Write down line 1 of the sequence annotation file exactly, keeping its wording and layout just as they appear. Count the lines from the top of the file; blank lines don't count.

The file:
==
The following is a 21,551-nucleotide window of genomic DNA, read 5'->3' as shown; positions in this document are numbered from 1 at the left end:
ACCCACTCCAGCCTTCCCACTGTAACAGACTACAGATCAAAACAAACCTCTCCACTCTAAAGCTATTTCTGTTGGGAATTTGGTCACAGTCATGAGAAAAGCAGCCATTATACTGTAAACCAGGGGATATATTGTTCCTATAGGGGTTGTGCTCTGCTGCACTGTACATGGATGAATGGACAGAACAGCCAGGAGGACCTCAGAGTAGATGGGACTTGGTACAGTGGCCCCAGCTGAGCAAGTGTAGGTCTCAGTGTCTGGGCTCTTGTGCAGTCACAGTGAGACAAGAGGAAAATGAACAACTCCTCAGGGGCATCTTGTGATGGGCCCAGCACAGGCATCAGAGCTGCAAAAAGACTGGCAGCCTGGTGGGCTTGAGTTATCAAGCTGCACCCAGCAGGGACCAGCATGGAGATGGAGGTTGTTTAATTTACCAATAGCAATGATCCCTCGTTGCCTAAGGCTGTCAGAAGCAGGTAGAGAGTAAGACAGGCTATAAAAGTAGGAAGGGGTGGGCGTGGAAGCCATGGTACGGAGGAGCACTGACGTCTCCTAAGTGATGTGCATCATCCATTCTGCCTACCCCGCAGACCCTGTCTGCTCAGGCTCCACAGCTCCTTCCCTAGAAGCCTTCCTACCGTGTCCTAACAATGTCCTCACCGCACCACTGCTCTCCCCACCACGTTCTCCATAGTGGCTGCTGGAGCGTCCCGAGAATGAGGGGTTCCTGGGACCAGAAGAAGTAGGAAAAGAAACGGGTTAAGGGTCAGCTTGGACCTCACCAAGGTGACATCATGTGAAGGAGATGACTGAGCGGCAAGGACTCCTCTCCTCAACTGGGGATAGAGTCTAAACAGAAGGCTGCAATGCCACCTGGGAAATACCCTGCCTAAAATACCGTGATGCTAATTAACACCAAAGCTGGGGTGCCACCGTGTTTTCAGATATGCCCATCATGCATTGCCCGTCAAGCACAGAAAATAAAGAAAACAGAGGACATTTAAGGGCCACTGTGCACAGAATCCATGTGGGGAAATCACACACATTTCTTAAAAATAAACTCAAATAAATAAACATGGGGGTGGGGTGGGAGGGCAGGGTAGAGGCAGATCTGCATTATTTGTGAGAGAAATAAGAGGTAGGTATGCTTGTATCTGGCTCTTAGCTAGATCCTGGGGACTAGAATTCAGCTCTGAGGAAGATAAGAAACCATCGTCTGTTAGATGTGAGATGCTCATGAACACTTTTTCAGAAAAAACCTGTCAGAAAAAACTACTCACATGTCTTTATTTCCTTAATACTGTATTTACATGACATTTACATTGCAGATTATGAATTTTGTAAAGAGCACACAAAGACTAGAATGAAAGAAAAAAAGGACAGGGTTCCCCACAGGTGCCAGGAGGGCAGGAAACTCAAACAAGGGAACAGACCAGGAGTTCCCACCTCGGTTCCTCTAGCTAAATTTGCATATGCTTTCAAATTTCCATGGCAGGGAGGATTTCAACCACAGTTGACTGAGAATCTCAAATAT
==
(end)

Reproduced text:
The following is a 21,551-nucleotide window of genomic DNA, read 5'->3' as shown; positions in this document are numbered from 1 at the left end: